"For potential CrossFit (athletes) with this fear, it becomes a question of 'will you check your ego at the door? It can be difficult to balance competitiveness with checking the ego, but your coach should be there to help you through.'"
You don't have to be fit to start. You just have to start to be fit. (Jeff Rhode)
Myth: “I’m Not Fit Enough”
Coaches say dispelling the I’m-not-fit-enough myth largely comes down to educating prospects about the exact process they’ll go through if they join.
For Chris Collins of CrossFit Basingstoke in Four Marks, Hampshire, England, education starts the moment clients walk through the door.
“We have had this (myth) a lot,” he said. “We cover this in their first-day experience with us. We give them examples of the range of our members, highlighting age, size (and) physical abilities. We also then educate them on the way we program our WODs (and) how every one of them is scalable.”
Collins explained that outlining the process helps them realize they aren’t being thrown to the wolves: Fundamentals come first, and new clients join the group classes when they’re competent in all movements and have an understanding of scaling.
“This seems to put their mind at rest,” he added.
Roehl, on the other hand, looks the client in the eye and asks a question: “Fit enough to do what? Murph? As prescribed?”
He continues: “No, you’re certainly not fit enough to do that. If I’m honest, neither am I. You are, however, in the perfect place to change your life for the better.”
Roehl said he then explains that improving health and fitness is a slow, gradual process that starts when an athlete learns what his or her body is capable of.
Joseph McGowan, at left. (Courtesy of Joseph McGowan)
Meanwhile, Joseph McGowan of CBT CrossFit CrossFit in Salem, Oregon, has had success dispelling the myth by emphasizing the coach’s role in the process.
“I had a client who had never worked out, and the sound of bars banging on the ground was enough to make her jump. What helped her make her decision to sign up was the fact that she would have a trainer that would be working with her three days a week, guiding her, encouraging her and congratulating her along the way,” McGowan said.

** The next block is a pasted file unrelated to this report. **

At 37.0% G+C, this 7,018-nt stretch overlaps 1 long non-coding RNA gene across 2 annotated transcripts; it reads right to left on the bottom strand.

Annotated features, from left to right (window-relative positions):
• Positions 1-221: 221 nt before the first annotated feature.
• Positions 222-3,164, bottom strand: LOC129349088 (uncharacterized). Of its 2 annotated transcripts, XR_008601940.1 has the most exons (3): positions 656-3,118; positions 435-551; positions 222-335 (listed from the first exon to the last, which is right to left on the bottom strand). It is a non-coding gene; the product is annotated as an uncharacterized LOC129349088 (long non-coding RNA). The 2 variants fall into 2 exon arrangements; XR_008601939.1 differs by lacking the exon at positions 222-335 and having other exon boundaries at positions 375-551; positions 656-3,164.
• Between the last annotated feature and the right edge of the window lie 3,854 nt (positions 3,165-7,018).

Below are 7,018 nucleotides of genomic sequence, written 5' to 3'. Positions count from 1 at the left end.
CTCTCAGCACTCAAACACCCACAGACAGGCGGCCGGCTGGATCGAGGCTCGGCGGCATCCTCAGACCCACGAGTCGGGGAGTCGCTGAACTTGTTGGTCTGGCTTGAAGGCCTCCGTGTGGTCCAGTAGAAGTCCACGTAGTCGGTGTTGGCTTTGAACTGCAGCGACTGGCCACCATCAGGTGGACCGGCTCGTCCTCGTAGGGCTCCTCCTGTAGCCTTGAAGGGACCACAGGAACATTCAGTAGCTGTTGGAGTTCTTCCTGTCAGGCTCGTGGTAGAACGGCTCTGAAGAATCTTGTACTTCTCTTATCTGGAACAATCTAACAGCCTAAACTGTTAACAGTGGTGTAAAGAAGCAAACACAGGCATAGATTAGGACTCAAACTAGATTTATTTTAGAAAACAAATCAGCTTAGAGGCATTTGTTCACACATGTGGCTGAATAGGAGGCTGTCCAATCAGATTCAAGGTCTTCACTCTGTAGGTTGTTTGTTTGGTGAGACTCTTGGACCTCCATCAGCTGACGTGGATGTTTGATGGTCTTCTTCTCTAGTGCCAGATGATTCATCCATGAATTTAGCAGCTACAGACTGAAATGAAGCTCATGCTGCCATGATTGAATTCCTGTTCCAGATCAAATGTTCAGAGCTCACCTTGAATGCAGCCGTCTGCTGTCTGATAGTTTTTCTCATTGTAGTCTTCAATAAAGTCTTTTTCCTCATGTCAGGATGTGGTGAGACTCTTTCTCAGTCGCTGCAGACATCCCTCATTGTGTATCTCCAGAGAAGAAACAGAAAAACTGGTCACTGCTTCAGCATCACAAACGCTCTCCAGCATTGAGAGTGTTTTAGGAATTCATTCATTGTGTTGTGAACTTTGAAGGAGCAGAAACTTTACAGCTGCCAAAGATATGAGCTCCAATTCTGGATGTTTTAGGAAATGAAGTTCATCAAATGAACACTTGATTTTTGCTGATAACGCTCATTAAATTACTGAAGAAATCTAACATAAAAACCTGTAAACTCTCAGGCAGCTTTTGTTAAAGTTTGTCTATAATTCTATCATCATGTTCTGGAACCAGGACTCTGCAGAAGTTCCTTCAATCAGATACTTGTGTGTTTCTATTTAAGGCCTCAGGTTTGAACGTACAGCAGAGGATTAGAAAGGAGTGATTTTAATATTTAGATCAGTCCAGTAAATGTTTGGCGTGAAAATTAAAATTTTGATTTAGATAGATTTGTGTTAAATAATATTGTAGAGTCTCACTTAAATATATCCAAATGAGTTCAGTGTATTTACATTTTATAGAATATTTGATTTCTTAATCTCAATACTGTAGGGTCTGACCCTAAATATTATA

He added: “Showing the process we take of going through a three-day assessment and building programs that are tailored to each person’s skill level takes the edge off for most people.”
McGowan explained he also dives into the concept of graduating from one movement to the next only when clients are physically ready.
“It helps paint a clear picture of what they can manage with their current fitness level,” he said. “Plus having some goals around the next level of movement they can work toward helps fuel their fire to get better sooner rather than later.”
CrossFit: Infinitely scalable. (Shaun Cleary)
One Size Fits None
Though coaches have developed language and collected examples to dispel myths about CrossFit, Knight, a former interrogator with the United States Army, said it’s most important to individualize your approach and avoid becoming too attached to any one strategy. It comes down to communication skills.
“Where I see other coaches (and) owners fail is their ability to relate to that potential member. They might be a fantastic coach, but if you can’t interact with people, you will never have them as a member. You need to address their concerns specifically. Similar to cueing a movement: One cue might work for 10 athletes but not (for) the 11th.”
Knight added: “When I encounter hesitation or some kickback, I have to understand why, and really that’s the rapport-(building) stage. I like to get to know them, their hobbies, likes, dislikes. From there, it allows me to formulate a response that would best suit them.”
Thus, if you struggle to dispel the myths fearful prospects carry with them, it might be time to look at yourself and then develop new tools to help you connect with the person coming to you for help, Knight said.
“Once you’re trained in those skills, it’s a hard thing to turn off.”
About the Author: Emily Beers is a CrossFit Journal contributor and coach at CrossFit Vancouver. She finished 37th at the 2014 Reebok CrossFit Games.
Cover image: iStockphoto.com/mppriv